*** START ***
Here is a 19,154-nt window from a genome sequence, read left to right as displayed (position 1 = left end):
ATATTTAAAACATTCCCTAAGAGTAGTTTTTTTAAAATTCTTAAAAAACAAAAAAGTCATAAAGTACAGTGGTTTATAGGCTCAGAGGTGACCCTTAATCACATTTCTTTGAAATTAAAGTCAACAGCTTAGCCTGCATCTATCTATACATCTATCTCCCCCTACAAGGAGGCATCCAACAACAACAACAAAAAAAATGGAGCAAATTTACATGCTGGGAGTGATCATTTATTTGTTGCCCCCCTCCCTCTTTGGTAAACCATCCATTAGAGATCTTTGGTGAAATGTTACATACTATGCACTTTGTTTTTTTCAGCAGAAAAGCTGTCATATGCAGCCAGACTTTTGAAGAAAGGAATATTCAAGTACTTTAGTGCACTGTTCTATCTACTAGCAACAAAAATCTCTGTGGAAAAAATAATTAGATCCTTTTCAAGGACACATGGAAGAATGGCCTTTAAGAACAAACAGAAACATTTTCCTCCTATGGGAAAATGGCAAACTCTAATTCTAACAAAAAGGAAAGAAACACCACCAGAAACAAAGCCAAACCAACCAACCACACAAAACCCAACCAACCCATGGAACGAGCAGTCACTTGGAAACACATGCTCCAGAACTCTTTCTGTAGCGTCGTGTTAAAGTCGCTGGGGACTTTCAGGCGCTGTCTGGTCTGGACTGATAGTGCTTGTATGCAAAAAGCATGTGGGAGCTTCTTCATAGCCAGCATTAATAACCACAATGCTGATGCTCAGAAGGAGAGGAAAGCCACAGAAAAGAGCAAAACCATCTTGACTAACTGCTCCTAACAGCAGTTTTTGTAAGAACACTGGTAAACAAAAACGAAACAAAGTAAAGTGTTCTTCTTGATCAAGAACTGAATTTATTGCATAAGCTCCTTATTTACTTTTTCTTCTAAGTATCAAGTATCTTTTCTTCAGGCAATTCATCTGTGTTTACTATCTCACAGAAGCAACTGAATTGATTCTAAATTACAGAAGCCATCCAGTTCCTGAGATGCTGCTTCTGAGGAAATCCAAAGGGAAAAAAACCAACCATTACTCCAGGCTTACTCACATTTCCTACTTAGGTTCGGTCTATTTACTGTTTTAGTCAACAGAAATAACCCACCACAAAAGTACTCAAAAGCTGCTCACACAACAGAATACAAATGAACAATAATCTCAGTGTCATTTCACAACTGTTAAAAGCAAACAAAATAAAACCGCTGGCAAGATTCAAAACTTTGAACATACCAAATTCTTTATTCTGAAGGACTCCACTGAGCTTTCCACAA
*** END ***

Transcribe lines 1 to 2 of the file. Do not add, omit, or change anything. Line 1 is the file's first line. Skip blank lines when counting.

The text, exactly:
Here is a 19,154-nt window from a genome sequence, read left to right as displayed (position 1 = left end):
ATATTTAAAACATTCCCTAAGAGTAGTTTTTTTAAAATTCTTAAAAAACAAAAAAGTCATAAAGTACAGTGGTTTATAGGCTCAGAGGTGACCCTTAATCACATTTCTTTGAAATTAAAGTCAACAGCTTAGCCTGCATCTATCTATACATCTATCTCCCCCTACAAGGAGGCATCCAACAACAACAACAAAAAAAATGGAGCAAATTTACATGCTGGGAGTGATCATTTATTTGTTGCCCCCCTCCCTCTTTGGTAAACCATCCATTAGAGATCTTTGGTGAAATGTTACATACTATGCACTTTGTTTTTTTCAGCAGAAAAGCTGTCATATGCAGCCAGACTTTTGAAGAAAGGAATATTCAAGTACTTTAGTGCACTGTTCTATCTACTAGCAACAAAAATCTCTGTGGAAAAAATAATTAGATCCTTTTCAAGGACACATGGAAGAATGGCCTTTAAGAACAAACAGAAACATTTTCCTCCTATGGGAAAATGGCAAACTCTAATTCTAACAAAAAGGAAAGAAACACCACCAGAAACAAAGCCAAACCAACCAACCACACAAAACCCAACCAACCCATGGAACGAGCAGTCACTTGGAAACACATGCTCCAGAACTCTTTCTGTAGCGTCGTGTTAAAGTCGCTGGGGACTTTCAGGCGCTGTCTGGTCTGGACTGATAGTGCTTGTATGCAAAAAGCATGTGGGAGCTTCTTCATAGCCAGCATTAATAACCACAATGCTGATGCTCAGAAGGAGAGGAAAGCCACAGAAAAGAGCAAAACCATCTTGACTAACTGCTCCTAACAGCAGTTTTTGTAAGAACACTGGTAAACAAAAACGAAACAAAGTAAAGTGTTCTTCTTGATCAAGAACTGAATTTATTGCATAAGCTCCTTATTTACTTTTTCTTCTAAGTATCAAGTATCTTTTCTTCAGGCAATTCATCTGTGTTTACTATCTCACAGAAGCAACTGAATTGATTCTAAATTACAGAAGCCATCCAGTTCCTGAGATGCTGCTTCTGAGGAAATCCAAAGGGAAAAAAACCAACCATTACTCCAGGCTTACTCACATTTCCTACTTAGGTTCGGTCTATTTACTGTTTTAGTCAACAGAAATAACCCACCACAAAAGTACTCAAAAGCTGCTCACACAACAGAATACAAATGAACAATAATCTCAGTGTCATTTCACAACTGTTAAAAGCAAACAAAATAAAACCGCTGGCAAGATTCAAAACTTTGAACATACCAAATTCTTTATTCTGAAGGACTCCACTGAGCTTTCCACAA